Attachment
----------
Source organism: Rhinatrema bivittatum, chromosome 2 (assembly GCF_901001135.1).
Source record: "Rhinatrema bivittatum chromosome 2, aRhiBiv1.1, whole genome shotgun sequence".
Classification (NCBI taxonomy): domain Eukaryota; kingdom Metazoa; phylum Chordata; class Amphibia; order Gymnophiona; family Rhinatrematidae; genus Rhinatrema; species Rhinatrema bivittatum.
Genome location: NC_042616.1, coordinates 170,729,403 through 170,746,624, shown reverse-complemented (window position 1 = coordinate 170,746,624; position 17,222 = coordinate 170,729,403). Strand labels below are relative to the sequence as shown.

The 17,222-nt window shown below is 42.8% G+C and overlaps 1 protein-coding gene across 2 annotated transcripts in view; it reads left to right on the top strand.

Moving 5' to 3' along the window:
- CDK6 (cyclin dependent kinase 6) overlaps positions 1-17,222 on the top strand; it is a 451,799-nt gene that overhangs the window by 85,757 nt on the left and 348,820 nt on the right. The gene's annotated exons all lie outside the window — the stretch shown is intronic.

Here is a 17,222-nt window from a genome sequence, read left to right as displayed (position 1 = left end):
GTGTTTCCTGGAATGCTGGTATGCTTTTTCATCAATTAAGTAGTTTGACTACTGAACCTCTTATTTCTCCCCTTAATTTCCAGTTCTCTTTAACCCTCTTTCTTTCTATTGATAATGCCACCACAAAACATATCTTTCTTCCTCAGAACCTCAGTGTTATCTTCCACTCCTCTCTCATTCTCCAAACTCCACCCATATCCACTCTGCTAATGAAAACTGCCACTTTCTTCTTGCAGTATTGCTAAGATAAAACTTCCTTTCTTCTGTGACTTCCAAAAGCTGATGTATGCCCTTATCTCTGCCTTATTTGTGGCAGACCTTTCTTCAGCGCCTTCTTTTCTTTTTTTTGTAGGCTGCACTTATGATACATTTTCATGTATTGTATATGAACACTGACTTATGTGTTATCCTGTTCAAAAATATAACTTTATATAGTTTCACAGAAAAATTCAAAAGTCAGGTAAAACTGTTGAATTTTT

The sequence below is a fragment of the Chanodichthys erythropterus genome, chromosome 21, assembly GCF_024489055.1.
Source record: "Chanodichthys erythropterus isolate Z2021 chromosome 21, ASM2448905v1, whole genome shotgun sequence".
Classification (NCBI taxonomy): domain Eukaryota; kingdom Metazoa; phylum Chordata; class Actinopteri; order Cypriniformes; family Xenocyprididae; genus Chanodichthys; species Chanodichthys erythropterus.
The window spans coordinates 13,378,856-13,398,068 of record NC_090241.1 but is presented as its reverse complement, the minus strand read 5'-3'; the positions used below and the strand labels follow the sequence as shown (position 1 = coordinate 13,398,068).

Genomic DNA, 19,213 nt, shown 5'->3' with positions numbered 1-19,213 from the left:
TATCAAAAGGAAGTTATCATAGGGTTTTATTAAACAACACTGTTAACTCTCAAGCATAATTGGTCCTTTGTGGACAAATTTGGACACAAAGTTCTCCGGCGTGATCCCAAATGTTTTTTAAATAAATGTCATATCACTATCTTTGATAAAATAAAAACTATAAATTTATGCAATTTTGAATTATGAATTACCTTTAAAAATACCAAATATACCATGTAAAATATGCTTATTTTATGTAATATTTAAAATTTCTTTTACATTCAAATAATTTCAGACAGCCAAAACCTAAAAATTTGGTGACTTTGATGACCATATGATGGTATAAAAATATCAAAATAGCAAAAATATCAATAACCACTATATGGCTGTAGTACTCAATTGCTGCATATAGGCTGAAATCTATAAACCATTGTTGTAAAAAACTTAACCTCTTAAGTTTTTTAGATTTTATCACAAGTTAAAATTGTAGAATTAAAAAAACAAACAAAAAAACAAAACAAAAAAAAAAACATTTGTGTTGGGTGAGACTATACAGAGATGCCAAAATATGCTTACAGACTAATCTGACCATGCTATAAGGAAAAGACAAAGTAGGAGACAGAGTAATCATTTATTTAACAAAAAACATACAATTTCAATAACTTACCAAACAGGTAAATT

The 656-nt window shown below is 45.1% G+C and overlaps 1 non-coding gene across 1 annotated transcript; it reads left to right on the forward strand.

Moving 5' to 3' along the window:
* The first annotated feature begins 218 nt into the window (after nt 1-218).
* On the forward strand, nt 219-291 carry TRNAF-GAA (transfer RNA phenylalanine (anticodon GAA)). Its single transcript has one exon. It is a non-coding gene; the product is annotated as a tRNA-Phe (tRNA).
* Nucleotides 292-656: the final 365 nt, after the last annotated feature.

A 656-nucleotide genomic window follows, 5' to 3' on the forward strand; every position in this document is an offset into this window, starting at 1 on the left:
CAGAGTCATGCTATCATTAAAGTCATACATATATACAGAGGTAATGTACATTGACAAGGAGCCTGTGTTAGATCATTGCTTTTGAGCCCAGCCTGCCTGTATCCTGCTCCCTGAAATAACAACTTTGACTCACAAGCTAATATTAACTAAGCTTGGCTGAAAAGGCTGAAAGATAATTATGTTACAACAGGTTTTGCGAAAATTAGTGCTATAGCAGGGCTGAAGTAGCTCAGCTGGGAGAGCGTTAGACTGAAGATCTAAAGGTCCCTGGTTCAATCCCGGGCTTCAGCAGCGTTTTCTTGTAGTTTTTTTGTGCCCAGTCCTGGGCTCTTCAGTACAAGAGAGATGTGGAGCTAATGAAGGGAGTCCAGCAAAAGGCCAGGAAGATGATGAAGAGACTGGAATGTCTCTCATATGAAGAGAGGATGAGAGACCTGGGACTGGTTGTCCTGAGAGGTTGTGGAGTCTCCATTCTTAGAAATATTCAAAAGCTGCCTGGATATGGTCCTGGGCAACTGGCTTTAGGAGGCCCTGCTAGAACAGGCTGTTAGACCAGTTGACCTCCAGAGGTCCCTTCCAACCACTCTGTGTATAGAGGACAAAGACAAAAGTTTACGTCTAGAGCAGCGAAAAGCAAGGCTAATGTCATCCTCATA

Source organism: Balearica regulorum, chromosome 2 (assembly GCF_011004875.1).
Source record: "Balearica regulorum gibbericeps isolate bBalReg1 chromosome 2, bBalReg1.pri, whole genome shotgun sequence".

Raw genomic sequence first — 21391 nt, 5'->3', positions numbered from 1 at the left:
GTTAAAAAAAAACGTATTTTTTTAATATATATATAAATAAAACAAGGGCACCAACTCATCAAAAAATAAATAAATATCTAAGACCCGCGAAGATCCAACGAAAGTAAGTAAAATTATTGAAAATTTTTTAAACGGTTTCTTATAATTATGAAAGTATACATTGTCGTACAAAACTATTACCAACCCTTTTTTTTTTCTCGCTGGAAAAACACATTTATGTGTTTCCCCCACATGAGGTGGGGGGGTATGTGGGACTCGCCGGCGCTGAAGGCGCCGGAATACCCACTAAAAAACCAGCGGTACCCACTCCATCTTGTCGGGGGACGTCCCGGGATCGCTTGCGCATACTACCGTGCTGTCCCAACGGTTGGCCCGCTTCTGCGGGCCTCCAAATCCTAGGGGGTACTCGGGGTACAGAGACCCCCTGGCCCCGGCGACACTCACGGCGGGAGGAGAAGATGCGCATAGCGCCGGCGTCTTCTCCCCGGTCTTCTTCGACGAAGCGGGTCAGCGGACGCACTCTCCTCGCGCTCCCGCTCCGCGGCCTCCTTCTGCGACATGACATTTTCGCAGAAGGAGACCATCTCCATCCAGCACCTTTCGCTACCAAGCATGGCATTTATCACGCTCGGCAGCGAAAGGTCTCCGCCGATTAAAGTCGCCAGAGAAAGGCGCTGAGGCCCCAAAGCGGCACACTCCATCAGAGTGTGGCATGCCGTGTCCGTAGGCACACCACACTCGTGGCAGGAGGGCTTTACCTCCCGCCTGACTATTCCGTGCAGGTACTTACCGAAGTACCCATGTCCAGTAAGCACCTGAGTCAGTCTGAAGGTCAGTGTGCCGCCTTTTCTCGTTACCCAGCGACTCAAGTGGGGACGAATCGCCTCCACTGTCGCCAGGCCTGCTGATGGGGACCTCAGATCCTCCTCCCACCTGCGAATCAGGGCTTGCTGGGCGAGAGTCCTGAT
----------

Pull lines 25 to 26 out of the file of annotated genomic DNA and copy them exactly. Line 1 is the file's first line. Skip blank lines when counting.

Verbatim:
Raw genomic sequence first — 21391 nt, 5'->3', positions numbered from 1 at the left:
GTTAAAAAAAAACGTATTTTTTTAATATATATATAAATAAAACAAGGGCACCAACTCATCAAAAAATAAATAAATATCTAAGACCCGCGAAGATCCAACGAAAGTAAGTAAAATTATTGAAAATTTTTTAAACGGTTTCTTATAATTATGAAAGTATACATTGTCGTACAAAACTATTACCAACCCTTTTTTTTTTCTCGCTGGAAAAACACATTTATGTGTTTCCCCCACATGAGGTGGGGGGGTATGTGGGACTCGCCGGCGCTGAAGGCGCCGGAATACCCACTAAAAAACCAGCGGTACCCACTCCATCTTGTCGGGGGACGTCCCGGGATCGCTTGCGCATACTACCGTGCTGTCCCAACGGTTGGCCCGCTTCTGCGGGCCTCCAAATCCTAGGGGGTACTCGGGGTACAGAGACCCCCTGGCCCCGGCGACACTCACGGCGGGAGGAGAAGATGCGCATAGCGCCGGCGTCTTCTCCCCGGTCTTCTTCGACGAAGCGGGTCAGCGGACGCACTCTCCTCGCGCTCCCGCTCCGCGGCCTCCTTCTGCGACATGACATTTTCGCAGAAGGAGACCATCTCCATCCAGCACCTTTCGCTACCAAGCATGGCATTTATCACGCTCGGCAGCGAAAGGTCTCCGCCGATTAAAGTCGCCAGAGAAAGGCGCTGAGGCCCCAAAGCGGCACACTCCATCAGAGTGTGGCATGCCGTGTCCGTAGGCACACCACACTCGTGGCAGGAGGGCTTTACCTCCCGCCTGACTATTCCGTGCAGGTACTTACCGAAGTACCCATGTCCAGTAAGCACCTGAGTCAGTCTGAAGGTCAGTGTGCCGCCTTTTCTCGTTACCCAGCGACTCAAGTGGGGACGAATCGCCTCCACTGTCGCCAGGCCTGCTGATGGGGACCTCAGATCCTCCTCCCACCTGCGAATCAGGGCTTGCTGGGCGAGAGTCCTGAT